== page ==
In fact, testing can be significantly more work than the actual move itself, particularly if you’re migrating complex websites with many points of entry, types of interaction and different user groups – those interdependent processes all need to be tested thoroughly. Ideally, organisations will have a shopping list of required tests to carry out at the other end, though again, the loss of internal IT skills can make this unlikely.
Ultimately, it entirely depends on size, preparedness and complexity. Testing could only require up to half a day, or at the other end of the scale, up to 3 months for an organisation with thousands of clients who can’t risk downtime.
This is also perhaps the only stage at which there’s a risk of the customer being too cautious, so it’s important to make the clear distinction between ‘testing’ and ‘staging’ in more traditional projects.
Testing in a safe, staged development or test environment is an integral part to most IT projects, and so companies are often surprised to find out this is not the case with migrations. The testing phase, though not taking place in a discrete environment, fulfils this need completely so long as adequate resources are devoted to it. Carrying out additional staging as a precautionary measure is a duplication of effort.
6. Go Live
The go live phase is a very important part of the process and the only time (except for imaging) where scheduled downtime occurs. It’s at this point all the file structures and databases are verified and checked for changes.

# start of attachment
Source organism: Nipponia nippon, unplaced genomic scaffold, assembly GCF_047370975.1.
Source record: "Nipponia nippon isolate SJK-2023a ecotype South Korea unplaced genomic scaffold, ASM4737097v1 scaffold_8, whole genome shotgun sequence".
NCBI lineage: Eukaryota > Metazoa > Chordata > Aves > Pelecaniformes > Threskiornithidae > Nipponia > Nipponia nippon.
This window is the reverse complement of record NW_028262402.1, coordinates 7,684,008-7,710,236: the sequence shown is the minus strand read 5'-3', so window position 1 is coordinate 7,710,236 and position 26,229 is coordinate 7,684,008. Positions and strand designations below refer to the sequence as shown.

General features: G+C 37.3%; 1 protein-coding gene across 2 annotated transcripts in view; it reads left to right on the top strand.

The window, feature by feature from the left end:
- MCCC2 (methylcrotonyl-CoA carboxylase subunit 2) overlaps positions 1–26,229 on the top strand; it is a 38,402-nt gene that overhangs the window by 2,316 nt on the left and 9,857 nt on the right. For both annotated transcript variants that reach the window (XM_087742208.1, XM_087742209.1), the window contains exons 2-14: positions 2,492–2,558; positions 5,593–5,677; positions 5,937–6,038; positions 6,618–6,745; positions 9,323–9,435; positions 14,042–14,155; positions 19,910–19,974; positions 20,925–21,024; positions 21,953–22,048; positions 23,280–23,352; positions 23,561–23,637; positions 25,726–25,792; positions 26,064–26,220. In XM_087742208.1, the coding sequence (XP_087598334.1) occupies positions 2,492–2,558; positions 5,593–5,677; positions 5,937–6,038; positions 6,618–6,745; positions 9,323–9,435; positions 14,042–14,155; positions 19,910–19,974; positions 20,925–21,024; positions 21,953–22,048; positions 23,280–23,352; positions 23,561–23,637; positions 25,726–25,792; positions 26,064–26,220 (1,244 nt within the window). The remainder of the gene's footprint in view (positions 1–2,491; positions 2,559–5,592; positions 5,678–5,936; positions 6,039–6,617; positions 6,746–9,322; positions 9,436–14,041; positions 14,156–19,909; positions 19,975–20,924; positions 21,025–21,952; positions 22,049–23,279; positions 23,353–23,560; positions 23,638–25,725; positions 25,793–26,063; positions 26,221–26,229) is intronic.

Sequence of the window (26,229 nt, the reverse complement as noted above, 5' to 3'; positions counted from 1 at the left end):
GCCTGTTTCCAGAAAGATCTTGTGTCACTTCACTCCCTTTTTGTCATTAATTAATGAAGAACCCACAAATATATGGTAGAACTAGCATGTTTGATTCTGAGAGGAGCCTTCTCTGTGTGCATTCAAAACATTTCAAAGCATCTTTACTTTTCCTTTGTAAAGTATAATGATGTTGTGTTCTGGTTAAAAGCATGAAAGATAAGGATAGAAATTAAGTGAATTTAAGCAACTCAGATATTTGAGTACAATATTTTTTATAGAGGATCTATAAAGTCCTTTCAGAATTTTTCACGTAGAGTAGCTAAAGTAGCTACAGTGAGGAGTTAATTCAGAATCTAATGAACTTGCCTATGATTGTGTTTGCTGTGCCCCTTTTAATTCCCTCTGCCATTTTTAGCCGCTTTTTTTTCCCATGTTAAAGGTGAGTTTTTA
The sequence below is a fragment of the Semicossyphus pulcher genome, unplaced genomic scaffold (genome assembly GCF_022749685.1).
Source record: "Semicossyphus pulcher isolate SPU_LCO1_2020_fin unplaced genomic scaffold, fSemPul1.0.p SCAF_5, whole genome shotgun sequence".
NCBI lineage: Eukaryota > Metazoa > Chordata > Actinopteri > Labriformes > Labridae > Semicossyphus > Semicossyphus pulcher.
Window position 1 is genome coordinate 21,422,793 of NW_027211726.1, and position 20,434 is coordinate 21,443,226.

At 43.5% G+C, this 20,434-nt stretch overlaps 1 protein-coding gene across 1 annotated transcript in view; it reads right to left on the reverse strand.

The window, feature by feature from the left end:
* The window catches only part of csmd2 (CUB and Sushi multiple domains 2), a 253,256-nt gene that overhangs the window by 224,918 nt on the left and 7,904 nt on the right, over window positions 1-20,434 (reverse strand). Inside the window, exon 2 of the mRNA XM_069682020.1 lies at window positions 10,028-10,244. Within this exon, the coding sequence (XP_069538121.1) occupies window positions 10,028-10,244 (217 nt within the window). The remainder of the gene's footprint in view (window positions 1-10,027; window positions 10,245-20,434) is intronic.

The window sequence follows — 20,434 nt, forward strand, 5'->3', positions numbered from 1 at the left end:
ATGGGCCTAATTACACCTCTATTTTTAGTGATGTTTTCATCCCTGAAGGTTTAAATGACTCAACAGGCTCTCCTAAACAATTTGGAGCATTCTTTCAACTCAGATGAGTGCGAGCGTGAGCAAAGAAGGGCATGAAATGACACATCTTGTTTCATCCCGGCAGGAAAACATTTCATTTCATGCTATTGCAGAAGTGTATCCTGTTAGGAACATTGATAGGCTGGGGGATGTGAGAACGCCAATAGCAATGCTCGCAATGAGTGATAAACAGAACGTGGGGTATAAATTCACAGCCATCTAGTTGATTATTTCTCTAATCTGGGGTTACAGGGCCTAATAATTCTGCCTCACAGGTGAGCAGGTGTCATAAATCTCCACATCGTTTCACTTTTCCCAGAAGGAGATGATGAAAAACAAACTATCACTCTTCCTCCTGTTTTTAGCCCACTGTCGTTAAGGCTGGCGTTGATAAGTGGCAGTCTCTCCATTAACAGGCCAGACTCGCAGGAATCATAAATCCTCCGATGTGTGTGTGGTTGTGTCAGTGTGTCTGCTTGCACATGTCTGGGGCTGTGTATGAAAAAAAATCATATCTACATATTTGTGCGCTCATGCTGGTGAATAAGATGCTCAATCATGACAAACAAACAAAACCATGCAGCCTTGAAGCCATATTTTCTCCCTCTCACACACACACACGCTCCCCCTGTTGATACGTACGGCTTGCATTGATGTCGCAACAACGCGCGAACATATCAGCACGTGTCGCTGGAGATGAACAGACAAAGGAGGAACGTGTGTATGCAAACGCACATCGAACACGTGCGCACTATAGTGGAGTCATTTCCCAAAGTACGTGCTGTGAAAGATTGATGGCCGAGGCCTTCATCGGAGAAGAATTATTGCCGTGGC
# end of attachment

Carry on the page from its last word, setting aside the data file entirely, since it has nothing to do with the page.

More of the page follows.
Many organisations are tempted to go live very late at night on a weekend because of a presumed sense of security – if something goes wrong, there’s plenty of time to fix it before work starts again on Monday.
In reality though, this is often a mistake, for two reasons. Firstly, if the stages prior to the go live point have been completed exhaustively, no more errors should occur. Secondly, in the unlikely event something does go wrong, it’s incredibly difficult to get in contact with the relevant web developers and engineers in the middle of the night at the weekend. General best practice dictates that the optimum time is around 7am on a Monday morning, leaving a good amount of time to rectify any issues without causing much disruption.
Next time we’ll be covering how some of the world’s biggest migrations are done, along with some of the most common migration misconceptions. You can download the full whitepaper here.